2. Map out your international strategy.

      Create a global marketing strategy that aligns with your business priorities. This involves developing relevant content, aligning global initiatives, and engaging executive champions to support your efforts. For instance, use analytics to define your target markets and set clear KPIs for each region.

      3. Plan, plan, plan.

      Efficient planning is critical to the success of your global strategy. This includes mapping out objectives, identifying stakeholders, and setting up processes for content creation and distribution. You might create content calendars and workflows tailored to each market.

      4. Assemble a dedicated team.

      Build a global marketing team that understands the nuances of each target market. This includes hiring local talent and partnering with local agencies and experts. For example, consider engaging local contractors and translation providers to support your regional campaigns.

      5. Establish scalable processes.

      Create scalable processes for content creation, translation, and localization — and then regularly check in with these processes to ensure efficiency and consistency. You may also organize a formal content audit to streamline content management and make sure all teams follow standardized procedures.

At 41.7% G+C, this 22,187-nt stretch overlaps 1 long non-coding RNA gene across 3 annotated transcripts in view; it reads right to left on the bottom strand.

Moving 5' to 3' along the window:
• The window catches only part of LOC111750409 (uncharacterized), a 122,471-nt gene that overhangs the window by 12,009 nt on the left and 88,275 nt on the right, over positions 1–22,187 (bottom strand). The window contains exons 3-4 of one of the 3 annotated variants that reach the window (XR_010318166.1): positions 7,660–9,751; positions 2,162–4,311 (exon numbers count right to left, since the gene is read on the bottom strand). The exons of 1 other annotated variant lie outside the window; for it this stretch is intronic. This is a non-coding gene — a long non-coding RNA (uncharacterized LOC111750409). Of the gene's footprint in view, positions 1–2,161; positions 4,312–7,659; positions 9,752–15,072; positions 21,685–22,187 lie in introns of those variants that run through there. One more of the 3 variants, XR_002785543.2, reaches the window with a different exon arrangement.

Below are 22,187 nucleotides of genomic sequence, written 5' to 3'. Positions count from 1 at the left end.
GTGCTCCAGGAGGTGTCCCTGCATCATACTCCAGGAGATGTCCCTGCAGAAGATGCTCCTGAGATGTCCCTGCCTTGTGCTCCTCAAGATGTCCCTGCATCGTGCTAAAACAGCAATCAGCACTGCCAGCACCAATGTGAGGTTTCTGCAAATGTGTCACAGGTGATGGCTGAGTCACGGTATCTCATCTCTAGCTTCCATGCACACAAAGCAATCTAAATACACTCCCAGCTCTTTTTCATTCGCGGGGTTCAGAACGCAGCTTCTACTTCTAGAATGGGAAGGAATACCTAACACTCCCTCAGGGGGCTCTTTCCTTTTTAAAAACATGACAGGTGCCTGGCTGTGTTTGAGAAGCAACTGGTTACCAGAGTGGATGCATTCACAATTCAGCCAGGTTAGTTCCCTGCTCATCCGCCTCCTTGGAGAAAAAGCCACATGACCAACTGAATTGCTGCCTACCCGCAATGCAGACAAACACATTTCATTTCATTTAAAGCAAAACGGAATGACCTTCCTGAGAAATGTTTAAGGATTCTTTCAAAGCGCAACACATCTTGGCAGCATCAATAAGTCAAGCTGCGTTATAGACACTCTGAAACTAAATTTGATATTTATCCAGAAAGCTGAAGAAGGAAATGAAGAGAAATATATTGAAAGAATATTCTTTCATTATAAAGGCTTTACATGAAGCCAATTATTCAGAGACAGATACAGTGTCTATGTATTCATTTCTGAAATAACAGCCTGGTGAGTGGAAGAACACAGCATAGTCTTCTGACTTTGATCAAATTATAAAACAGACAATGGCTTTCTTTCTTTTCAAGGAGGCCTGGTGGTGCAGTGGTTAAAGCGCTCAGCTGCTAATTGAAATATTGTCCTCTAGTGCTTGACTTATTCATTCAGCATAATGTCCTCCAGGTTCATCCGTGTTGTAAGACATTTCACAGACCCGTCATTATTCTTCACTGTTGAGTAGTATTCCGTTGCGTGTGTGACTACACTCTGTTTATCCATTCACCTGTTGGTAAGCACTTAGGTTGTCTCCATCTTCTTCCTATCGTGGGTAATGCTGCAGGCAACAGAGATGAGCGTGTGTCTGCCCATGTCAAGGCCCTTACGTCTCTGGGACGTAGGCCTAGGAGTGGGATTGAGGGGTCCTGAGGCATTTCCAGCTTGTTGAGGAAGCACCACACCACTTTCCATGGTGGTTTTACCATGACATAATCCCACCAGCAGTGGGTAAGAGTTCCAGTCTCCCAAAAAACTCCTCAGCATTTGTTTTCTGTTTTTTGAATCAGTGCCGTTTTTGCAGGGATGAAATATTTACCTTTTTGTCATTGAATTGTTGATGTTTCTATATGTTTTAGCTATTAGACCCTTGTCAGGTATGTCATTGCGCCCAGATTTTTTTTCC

6. Prioritize localization.

      Understand the difference between translation, localization, and transcreation.

      Also, make sure to tailor your content to meet the cultural and linguistic needs of each target market.

      As examined in the guide: expanding your business is far more than just finding a few people to hire that speak a different language. Try using real-time analytics to refine your localization strategy and choose high-quality vendors for accurate translations and a thorough understanding of your audience.

      7. Choose the right technologies.

      Select technologies that support your global marketing efforts, including tools for project management, content creation, analytics, and communication. Perform a global technology audit to identify necessary tools and ensure your team is trained to use them effectively.

      For an in-depth analysis on global and regional marketing, check out the full episode of Marketing Against the Grain below:

      This blog series is in partnership with Marketing Against the Grain, the video podcast. It digs deeper into ideas shared by marketing leaders Kipp Bodnar (HubSpot’s CMO) and Kieran Flanagan (SVP, Marketing at HubSpot) as they unpack growth strategies and learn from standout founders and peers.